• I am pleased for your husband to have decided that quality of life and time with the family has become a priority for him. Resigning from a well paid job takes courage, but sounds like it has been well planned? We don’t know what is ahead, life is too precious to spend on a stressful job, we can never have this time again….once is gone, it’s gone for ever. I am sure he must feel so relived to have finally made the decision? I will keep on eye on your blog and see how things progress for you. Thanks for your lovely comment 🙂

      • Thanks Gilda yes it’s certainly been very well planned and something he has been working towards for quite a long time. As you say it does need courage to walk away from a well paid job and certainly a few people have questioned his decision and it’s probably ruffled a few feathers (I guess because it taps into people’s own fears about lack of money etc). I have had a few doubts myself but can see it’s for the best and really we lead a relatively simple life anyway apart from our travels when we do like to splurge! Yes my husband is very relieved though he has so much work on at present he’s not too sure when he will actually be able to start taking a back seat – the plan is by Christmas. I still don’t see him retiring completely but doing other projects though not working at the same intensity as he has done up to now. Really life is too short to be constantly running around like a hamster on a wheel and the stress is just not worth making any more sacrifices for. Obviously we have been fortunate that with careful planning and a very good level of income for the past few years we have been able to make this choice. It will be a different lifestyle not least because I’m not used to having him round all the time!! Very best wishes too with your own plans 🙂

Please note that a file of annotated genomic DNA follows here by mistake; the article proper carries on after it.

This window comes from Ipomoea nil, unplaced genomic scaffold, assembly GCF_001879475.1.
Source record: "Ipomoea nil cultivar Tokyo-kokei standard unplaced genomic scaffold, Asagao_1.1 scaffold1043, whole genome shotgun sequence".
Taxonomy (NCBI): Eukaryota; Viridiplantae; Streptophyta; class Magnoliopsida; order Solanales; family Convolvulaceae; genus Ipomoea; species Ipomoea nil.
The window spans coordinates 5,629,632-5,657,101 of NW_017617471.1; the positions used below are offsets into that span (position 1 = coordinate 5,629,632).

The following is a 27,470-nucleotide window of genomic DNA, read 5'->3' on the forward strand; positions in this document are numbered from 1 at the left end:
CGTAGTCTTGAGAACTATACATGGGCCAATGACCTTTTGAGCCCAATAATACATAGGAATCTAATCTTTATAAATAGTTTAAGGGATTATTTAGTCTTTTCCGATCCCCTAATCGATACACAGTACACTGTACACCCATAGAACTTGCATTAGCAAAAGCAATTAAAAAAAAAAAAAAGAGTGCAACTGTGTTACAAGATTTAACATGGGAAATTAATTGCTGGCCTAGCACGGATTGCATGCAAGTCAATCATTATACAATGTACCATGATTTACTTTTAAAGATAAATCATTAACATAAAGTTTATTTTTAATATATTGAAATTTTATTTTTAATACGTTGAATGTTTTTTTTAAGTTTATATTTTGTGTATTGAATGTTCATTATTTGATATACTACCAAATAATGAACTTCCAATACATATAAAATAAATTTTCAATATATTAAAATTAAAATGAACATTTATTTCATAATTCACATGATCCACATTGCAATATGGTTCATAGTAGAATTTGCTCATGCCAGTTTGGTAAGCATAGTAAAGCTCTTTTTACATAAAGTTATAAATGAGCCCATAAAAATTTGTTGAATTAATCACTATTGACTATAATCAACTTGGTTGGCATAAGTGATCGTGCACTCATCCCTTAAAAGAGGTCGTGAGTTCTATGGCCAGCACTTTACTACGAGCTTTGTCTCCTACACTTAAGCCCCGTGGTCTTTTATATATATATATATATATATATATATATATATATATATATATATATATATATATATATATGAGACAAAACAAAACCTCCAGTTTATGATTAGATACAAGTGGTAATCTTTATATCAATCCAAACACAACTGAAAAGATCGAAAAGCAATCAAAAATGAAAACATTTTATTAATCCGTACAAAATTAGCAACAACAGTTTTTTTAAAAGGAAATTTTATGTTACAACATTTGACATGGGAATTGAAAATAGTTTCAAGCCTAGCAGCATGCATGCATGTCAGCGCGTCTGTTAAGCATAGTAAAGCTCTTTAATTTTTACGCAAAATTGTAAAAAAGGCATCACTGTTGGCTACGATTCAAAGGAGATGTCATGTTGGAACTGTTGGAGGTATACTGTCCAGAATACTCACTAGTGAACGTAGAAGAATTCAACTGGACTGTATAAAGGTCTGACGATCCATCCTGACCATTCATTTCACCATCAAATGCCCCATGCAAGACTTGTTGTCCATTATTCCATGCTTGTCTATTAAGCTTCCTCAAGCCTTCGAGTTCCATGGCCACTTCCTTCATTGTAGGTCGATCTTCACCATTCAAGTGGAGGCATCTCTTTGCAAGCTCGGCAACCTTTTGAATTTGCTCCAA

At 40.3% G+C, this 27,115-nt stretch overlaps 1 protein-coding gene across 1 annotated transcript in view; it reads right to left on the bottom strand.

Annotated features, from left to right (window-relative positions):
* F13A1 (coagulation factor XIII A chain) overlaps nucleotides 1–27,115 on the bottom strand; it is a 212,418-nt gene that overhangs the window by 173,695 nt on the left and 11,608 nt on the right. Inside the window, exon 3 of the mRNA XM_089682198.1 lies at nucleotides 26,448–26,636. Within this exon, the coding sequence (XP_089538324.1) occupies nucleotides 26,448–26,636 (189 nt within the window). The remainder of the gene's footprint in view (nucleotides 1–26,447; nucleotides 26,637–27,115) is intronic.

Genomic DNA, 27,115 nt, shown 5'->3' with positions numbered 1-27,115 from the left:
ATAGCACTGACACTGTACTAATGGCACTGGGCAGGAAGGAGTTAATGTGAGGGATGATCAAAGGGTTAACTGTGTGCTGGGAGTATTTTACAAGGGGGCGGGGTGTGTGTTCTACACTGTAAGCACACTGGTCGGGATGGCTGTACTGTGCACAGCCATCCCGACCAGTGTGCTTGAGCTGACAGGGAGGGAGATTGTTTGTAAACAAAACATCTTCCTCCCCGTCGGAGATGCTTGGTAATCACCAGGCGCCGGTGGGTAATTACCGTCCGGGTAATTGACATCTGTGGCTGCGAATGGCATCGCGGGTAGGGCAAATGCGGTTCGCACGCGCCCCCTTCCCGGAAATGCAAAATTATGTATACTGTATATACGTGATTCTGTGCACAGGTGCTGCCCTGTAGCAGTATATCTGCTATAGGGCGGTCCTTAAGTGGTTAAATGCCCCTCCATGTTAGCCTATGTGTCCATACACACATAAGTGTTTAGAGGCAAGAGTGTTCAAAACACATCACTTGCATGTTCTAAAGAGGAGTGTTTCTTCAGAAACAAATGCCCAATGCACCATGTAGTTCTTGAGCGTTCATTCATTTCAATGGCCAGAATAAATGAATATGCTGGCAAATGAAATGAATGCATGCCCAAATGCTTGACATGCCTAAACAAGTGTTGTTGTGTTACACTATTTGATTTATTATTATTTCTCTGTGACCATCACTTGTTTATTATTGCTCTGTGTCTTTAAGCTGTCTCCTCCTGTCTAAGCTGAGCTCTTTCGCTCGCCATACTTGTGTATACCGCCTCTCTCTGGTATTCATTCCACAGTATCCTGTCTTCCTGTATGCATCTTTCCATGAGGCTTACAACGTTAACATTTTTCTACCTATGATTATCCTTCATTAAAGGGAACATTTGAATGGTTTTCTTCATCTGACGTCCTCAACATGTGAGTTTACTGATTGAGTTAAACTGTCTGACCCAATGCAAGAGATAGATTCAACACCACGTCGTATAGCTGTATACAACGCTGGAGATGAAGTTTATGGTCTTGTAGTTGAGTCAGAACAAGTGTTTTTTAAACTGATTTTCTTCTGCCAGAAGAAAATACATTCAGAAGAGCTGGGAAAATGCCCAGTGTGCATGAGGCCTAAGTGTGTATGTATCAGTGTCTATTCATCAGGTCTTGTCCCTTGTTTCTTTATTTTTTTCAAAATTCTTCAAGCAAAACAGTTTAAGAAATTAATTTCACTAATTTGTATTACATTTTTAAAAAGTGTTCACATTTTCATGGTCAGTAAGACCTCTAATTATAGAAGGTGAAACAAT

• Rosemary, I can totally relate…when we are used to a certain standard of living can be hard cutting back a little, but there are so many things we can enjoy for free. Our travels are our biggest indulgences, but again I am certain that finding ways of getting good value for money and still having a great time will be a nice challenge. My husband will continue to work until next year, since we have few ducks to line up first. It will be interesting to see how our relationships with our husbands will change…or not… with spending a lot more time together? Shall we compare notes in the future? 🙂

          • Yes you’re absolutely right Gilda – we love walks by the sea with our dog, relaxing in front of the wood fire in winter, being out in the garden in the spring and summer, seeing family, reading – simple pleasures that are mainly free. It will take a bit of getting used to though! Yes would be good to compare notes and see how we’re both going with the changes! 🙂

  19. Retirement is a new page for one’s life. My wife and I, we are retired. We enjoy our life, like travelling and learning new common things to both. One example is learning languages. In addition, we continue with our old hobbies; I shooting photos and blogging. My wife loves yet today quilting, beading and maintaining her German language skills. I was retired in 2004 from airline business. There is more information in my About-page. All the best!

    • I hope this new stage of life will be full of new and exciting experiences. I want more time to myself, time with family and friends. I am keen to learn more about photography and I have enrolled on a course due to start in October. It is important to have hobbies and interests, sounds like you are enjoying this stage of your life? I also like languages, would be nice to learn to speak Italian, the language of my paternal grandparents. Thanks for your comment 🙂